Oct 022011
 

Automotive manufacturers often use the media glare surrounding events like the International Motor Show in Frankfurt to showcase concept vehicles never intended for production. Such models are created to highlight cutting edge design or brand new technology. This year Ford unveiled an urban mobility concept that uniquely marries Formula One sensing technology with a two-wheeled pedelec bike. The E-Bike design also sees the electric assist motor positioned at the front and cabling hidden within the graceful lines of the lightweight trapezoidal frame.

Ford’s concept piece is not the first time we’ve seen Formula One technology transferred to an electric bike, but where M55’s Terminus production e-bikes concentrated on giving its models F1 stopping power, Ford’s Design team led by Martin Smith – in partnership with cyber-Wear – equipped the E-Bike with patented magnetostriction sensor technology.

Magnetostrictive materials are used to convert magnetic energy into kinetic energy, and vice versa,” says Ford. “In Formula One, these sensors help handle high engine revolutions in combination with intense thermal strains. They need no physical contact with other parts of the engine, are temperature-independent and are completely maintenance-free.”

The sensors used in the E-Bike monitor the revolutions of the inner bearing and send on the information to a control unit within a hundredth of a second. The control unit uses this data to decide in an instant when best to activate or deactivate the electric motor housed in the bike’s front wheel hub to provide power assist to the rider. A handlebar-mounted readout display allows the rider to select from three support modes – Economy, Comfort and Sport – as well as providing trip information.

The onboard 340Wh/36V/9.3Ah lithium-ion battery with integrated controller is said to offer up to 85 km (52.8 miles) range between charges, depending on drive power and support mode selected, and reaches 80 percent capacity after 2 hours connected to the mains and full charge after 3-4 hours. The charging unit is small enough to remain on the bike and is designed to prevent overcharging, undervolting, overheating and shortcircuit.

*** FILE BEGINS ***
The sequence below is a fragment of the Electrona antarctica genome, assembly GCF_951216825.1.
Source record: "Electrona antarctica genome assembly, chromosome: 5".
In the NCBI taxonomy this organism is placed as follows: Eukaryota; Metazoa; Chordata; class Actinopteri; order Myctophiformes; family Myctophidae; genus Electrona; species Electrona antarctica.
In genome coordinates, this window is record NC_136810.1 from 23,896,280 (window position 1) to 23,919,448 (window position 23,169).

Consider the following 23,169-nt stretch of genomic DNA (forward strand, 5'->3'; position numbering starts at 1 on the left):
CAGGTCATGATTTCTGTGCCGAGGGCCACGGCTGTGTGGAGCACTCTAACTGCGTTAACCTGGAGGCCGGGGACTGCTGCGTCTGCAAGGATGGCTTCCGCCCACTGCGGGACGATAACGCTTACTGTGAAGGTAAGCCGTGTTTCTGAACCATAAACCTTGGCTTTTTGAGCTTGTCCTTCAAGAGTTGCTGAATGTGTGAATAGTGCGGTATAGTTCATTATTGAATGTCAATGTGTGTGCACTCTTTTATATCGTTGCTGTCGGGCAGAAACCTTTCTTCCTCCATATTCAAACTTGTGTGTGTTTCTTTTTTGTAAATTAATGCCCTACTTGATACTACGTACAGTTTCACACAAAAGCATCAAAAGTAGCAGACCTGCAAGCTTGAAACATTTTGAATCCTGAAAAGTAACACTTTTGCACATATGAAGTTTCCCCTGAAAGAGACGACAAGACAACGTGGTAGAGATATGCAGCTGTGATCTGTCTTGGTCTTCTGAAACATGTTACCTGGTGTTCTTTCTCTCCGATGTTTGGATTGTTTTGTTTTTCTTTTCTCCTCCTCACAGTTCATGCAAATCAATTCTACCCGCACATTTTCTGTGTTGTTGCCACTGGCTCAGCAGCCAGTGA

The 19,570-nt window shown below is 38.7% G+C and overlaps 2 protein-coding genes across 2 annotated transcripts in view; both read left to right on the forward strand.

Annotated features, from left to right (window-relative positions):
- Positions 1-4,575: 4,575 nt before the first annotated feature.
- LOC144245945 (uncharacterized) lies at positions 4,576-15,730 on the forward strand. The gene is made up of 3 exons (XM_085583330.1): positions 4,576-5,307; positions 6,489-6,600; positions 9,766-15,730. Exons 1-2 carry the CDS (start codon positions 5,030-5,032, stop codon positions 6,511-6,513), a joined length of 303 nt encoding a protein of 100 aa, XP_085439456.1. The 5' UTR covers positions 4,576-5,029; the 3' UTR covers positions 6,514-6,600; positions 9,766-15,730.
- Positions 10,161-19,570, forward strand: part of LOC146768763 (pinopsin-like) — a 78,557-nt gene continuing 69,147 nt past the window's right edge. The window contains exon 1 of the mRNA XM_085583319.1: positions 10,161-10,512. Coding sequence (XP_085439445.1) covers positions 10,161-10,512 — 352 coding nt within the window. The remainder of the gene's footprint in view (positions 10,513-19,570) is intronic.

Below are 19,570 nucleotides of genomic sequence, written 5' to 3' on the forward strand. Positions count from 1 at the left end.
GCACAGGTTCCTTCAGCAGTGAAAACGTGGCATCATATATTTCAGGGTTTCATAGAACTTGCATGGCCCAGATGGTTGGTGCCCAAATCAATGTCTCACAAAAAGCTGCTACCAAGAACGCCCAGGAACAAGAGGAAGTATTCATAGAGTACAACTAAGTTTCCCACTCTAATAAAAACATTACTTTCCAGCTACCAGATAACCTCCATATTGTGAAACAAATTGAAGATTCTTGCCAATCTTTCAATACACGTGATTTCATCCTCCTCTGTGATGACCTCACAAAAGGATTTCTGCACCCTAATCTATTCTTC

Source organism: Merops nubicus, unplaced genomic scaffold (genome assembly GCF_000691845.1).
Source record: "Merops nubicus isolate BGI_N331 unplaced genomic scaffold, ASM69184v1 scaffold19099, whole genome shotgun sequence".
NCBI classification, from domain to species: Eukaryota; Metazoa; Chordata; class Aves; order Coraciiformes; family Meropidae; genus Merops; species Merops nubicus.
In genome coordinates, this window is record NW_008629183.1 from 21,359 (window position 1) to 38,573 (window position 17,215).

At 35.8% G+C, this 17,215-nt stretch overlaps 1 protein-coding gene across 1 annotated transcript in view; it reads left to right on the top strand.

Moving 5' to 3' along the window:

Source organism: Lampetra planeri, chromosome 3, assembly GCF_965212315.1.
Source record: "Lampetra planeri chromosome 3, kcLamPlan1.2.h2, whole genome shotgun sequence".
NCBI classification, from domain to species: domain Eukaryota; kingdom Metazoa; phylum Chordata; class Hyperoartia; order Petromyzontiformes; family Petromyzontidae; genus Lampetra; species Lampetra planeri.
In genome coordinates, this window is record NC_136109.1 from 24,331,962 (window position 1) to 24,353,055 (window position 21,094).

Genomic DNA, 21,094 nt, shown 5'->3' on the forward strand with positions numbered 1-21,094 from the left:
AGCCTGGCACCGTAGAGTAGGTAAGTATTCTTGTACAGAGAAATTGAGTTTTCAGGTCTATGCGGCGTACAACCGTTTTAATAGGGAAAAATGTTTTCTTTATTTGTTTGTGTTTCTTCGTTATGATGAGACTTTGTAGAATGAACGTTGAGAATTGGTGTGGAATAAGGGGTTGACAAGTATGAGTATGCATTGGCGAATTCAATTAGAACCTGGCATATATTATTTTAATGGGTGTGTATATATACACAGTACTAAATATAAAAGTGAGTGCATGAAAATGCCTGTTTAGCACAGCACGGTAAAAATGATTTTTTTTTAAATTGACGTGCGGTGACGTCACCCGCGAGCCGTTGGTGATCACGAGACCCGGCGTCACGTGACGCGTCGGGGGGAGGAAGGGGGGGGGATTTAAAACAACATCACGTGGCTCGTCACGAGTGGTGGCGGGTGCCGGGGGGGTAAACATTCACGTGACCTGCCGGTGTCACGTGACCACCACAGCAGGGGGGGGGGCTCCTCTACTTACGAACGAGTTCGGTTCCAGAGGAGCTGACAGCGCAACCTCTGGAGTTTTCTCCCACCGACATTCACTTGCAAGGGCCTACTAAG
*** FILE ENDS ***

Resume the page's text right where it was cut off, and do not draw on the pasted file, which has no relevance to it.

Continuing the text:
Ford says that the unisex frame is made from aluminum and carbon and weighs just 2.5 kg (5.51 pounds), there’s V-design Mavic Elipse aluminum 6-spoke wheels with Continental Ultra Sport tires, custom-made handlebars, a Giant SLR Carbon stem, Avid Elixir 5, full hydraulic brakes and a Selle Italia SLR XC saddle. Completing the bicycle part of the specs are Shimano Alfine 11-speed internal gear hub, 2012 Shimano Rapidfire shifter, Wellgo LU-C27G pedals and a Carbon Belt Drive System to replace the oily chain.

At least with this e-bike there are no nasty pricing shocks, as the Ford E-Bike is not going to be made commercially available – it was created as a demonstration of the technologies involved.

The remainder of the technical specifications are shown below:

Read more . . .

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